We’re coming in hot this week, folks, with ecstatic raves, savage pans, and reflections on two of America’s most beloved contemporary authors for you to chew on.
First up, it’s Andrea Long Chu’s deliciously damning Bookforum review of Bret Easton Ellis’ “deeply needless” collection of essays, White, the existence of which, Chu notes, “we could have all been spared if Ellis’s millennial boyfriend had simply shown the famous man how to use the mute feature on Twitter.”
Over at the New York Times, former United States Poet Laureate Robert Pinsky considers the career, and latest work, of beloved centenarian poet and patron of the Beats, Lawrence Ferlinghetti: “the story of Little Boy echo[es] a great national question…Who, little boys and girls, juvenile yet old, do we think we are?”
Meanwhile, in his New Yorker review of Sing to It—Amy Hempel’s first collection of short stories in thirteen years—James Wood compares her storytelling gifts to those of Grace Paley: “Like Paley,” Wood writes, “she is a natural storyteller who is also very interested in the artifice of storytelling—in the ways that stories deform or hide the truth, in what can and can’t be disclosed on the page.”
We’ve also got a rave review from the New York Times‘ Dwight Garner (who calls Namwali Serpell’s debut, The Old Drift, “a dazzling book, as ambitious as any first novel published this decade”) and Charlotte Shane’s razor sharp dissection of David Shields’ The Trouble With Men: Reflections on Sex, Love, Marriage, Porn, and Power (“Shields is so enraptured by his ignorance that he’s fetishized it. He’s covetous of it. He craves exhibitionism, not connection”).
“White is Ellis’s first foray into nonfiction, and the result is less a series of glorified, padded-out blog posts than a series of regular, normal-size blog posts. Mostly, Ellis hates social media and wishes millennials would stop whining and ‘pull on their big boy pants’—an actual quote from this deeply needless book, whose existence one assumes we could have all been spared if Ellis’s millennial boyfriend had simply shown the famous man how to use the mute feature on Twitter … Ellis’s true purpose in the remaining two hundred pages of White, a rambling mess of cultural commentary and self-aggrandizement, is to offend young, progressive readers while giving everyone else the delight of watching…Even the title White is a provocation, designed to simultaneously anticipate, incur, and mock accusations of white privilege … This presents a problem for the reviewer in my position: namely, whether to take the bait. I could write an incensed review that fiercely rebuts White’s many inflammatory claims, thus giving the impression that they should be taken seriously; if my review were to go viral, it would likely trigger more bad coverage on pop-culture websites like Vulture and Vice; Bret Easton Ellis might trend for a bit on Twitter, where we would all take our best shots at dunking on this dude; and at the end of it all, the author would get to feel relevant again, and maybe finally write a movie that people actually liked. But why bother? For years now, Bret Easton Ellis has been accused of being a racist and a misogynist, and I think these things are true; but like most things that are true of Bret Easton Ellis, they are also very boring … This was [Patrick] Bateman’s ‘greatest fear,’ Ellis writes in White. ‘What if no one was paying him any attention?’ Ellis does not realize he is talking about himself, an angry, uninteresting man who has just written a very needy book.”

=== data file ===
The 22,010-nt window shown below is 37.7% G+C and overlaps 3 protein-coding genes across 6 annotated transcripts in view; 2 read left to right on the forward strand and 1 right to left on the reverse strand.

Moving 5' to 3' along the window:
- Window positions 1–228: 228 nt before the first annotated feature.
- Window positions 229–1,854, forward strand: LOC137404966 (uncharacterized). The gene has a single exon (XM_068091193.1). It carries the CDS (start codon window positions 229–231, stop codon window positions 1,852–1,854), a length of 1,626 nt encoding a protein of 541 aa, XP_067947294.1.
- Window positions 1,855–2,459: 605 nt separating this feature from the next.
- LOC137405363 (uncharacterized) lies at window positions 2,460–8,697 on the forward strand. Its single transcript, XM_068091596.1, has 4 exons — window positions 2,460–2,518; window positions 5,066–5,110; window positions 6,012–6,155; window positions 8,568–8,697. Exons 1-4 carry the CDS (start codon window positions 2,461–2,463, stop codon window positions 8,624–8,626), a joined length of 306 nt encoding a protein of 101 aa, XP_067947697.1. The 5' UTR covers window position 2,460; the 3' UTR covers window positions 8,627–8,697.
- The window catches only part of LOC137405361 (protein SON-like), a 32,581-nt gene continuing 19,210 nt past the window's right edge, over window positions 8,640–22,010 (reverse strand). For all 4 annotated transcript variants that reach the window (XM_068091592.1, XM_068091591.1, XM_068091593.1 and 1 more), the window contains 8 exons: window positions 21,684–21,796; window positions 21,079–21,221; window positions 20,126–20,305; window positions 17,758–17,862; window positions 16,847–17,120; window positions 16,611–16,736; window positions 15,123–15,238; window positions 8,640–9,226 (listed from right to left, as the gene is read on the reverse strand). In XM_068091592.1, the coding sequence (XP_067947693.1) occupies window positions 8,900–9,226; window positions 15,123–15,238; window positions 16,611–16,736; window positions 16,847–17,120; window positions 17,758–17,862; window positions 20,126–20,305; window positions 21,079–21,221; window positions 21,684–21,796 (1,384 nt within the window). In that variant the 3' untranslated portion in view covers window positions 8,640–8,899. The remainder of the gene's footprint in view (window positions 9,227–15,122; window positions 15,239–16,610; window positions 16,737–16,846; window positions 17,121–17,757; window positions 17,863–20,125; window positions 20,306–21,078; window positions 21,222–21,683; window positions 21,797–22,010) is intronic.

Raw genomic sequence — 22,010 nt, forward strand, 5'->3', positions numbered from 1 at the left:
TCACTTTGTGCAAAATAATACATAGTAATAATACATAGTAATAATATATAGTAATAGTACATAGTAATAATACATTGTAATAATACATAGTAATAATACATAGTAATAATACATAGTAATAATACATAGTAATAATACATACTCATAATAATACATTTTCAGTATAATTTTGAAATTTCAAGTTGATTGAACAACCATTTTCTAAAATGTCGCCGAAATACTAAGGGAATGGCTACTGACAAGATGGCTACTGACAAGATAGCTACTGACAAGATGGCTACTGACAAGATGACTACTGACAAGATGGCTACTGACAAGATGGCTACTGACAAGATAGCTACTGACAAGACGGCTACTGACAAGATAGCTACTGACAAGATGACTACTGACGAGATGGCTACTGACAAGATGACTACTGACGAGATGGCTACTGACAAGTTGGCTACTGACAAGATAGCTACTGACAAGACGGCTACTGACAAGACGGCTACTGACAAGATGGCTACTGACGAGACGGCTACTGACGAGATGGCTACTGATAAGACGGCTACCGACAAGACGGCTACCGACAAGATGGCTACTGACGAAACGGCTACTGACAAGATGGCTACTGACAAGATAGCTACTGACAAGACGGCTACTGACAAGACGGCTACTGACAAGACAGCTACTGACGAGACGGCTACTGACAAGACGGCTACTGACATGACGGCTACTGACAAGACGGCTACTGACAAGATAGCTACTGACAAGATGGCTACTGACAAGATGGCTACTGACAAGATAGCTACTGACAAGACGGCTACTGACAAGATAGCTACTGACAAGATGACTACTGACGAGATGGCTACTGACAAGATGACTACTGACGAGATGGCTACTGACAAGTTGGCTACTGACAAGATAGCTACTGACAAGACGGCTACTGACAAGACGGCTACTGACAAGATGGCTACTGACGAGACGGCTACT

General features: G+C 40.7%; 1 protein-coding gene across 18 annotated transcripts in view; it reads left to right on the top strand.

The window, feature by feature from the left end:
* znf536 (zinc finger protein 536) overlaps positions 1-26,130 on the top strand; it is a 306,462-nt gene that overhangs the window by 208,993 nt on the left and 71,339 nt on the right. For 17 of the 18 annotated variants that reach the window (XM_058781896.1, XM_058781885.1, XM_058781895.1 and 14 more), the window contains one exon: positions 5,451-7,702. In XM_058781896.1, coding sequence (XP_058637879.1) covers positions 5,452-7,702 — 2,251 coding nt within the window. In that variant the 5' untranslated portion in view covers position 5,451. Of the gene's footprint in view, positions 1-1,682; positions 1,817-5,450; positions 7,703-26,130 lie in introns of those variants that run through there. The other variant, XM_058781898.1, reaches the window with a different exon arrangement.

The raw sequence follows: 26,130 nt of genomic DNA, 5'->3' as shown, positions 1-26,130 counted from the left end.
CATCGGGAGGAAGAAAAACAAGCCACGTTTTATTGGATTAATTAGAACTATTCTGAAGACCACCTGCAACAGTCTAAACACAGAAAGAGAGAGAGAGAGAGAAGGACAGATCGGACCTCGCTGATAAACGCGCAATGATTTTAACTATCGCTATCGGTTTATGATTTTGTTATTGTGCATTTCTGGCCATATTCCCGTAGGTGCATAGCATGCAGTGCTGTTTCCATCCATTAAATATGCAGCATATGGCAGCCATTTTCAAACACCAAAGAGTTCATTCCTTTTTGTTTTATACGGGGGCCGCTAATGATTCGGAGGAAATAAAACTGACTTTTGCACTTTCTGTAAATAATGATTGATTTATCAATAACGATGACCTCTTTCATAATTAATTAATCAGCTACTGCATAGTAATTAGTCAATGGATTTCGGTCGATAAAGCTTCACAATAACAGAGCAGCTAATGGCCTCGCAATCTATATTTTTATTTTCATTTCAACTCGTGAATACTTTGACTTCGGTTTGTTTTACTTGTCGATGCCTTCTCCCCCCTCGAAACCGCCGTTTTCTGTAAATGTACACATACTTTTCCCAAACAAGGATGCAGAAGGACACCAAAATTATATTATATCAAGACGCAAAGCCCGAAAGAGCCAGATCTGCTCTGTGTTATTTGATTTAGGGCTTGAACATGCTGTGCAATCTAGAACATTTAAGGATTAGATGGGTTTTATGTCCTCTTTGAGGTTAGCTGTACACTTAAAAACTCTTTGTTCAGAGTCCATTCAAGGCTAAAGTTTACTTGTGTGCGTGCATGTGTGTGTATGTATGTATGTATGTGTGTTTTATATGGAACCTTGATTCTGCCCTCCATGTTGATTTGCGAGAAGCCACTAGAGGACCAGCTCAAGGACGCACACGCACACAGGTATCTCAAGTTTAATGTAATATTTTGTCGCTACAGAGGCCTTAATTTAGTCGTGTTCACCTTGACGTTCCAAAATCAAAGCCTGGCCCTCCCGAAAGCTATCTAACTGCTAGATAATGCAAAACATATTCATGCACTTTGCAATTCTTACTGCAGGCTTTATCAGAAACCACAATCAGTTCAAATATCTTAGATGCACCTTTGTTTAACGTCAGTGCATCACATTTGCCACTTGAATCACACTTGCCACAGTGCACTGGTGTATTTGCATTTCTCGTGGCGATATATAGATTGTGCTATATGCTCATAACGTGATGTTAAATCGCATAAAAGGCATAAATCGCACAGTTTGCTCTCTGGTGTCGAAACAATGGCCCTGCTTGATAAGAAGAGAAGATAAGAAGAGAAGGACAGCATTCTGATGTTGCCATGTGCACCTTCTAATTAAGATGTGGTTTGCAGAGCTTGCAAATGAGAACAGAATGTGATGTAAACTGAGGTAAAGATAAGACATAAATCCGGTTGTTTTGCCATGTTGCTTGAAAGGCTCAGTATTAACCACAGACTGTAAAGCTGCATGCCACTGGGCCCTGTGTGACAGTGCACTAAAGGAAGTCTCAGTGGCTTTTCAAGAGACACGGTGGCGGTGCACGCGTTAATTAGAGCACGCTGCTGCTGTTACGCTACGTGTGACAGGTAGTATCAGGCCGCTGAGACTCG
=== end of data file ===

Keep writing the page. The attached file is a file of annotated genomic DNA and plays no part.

–Andrea Long Chu on Bret Easton Ellis’ White (Bookforum)
“No one’s biography has more completely or ardently embodied the visions and contradictions, the achievements and calamities, the social mobility and social animosities, of that life span. Poet, retail entrepreneur, social critic, publisher, combat veteran, pacifist, poor boy, privileged boy, outspoken socialist and successful capitalist, with roots in the East Coast and the West Coast (as well as Paris), Ferlinghetti has not just survived for a century: He epitomizes the American culture of that century. Specifically, he has been a unique protagonist in a national drama: the American struggle to imagine a democratic culture. How does the ideal of social mobility affect notions of high and low, Europe and the New World, tradition and progress? … The cover of Little Boy bears the label ‘A Novel’—not a matter of literary form so much as an assertion of the autobiographer’s right to invent, embellish and creatively misremember. The book begins with a few dozen pages of engaging narrative of a conventional kind: ancestry and childhood anecdote. That linear setup gradually sublimates into long, lyrical sentences of freewheeling associations: the verbal riffs of a good talker … Goya and the billboards and the story of Little Boy echo a great national question. From the sublime mass-art works of Buster Keaton, now preserved in university archives, through the ebullient logic of classical music in Looney Tunes, to the absurdity of a president rising from a dumb ‘reality’ TV show, from Coney Island to the Mind: Who, little boys and girls, juvenile yet old, do we think we are?”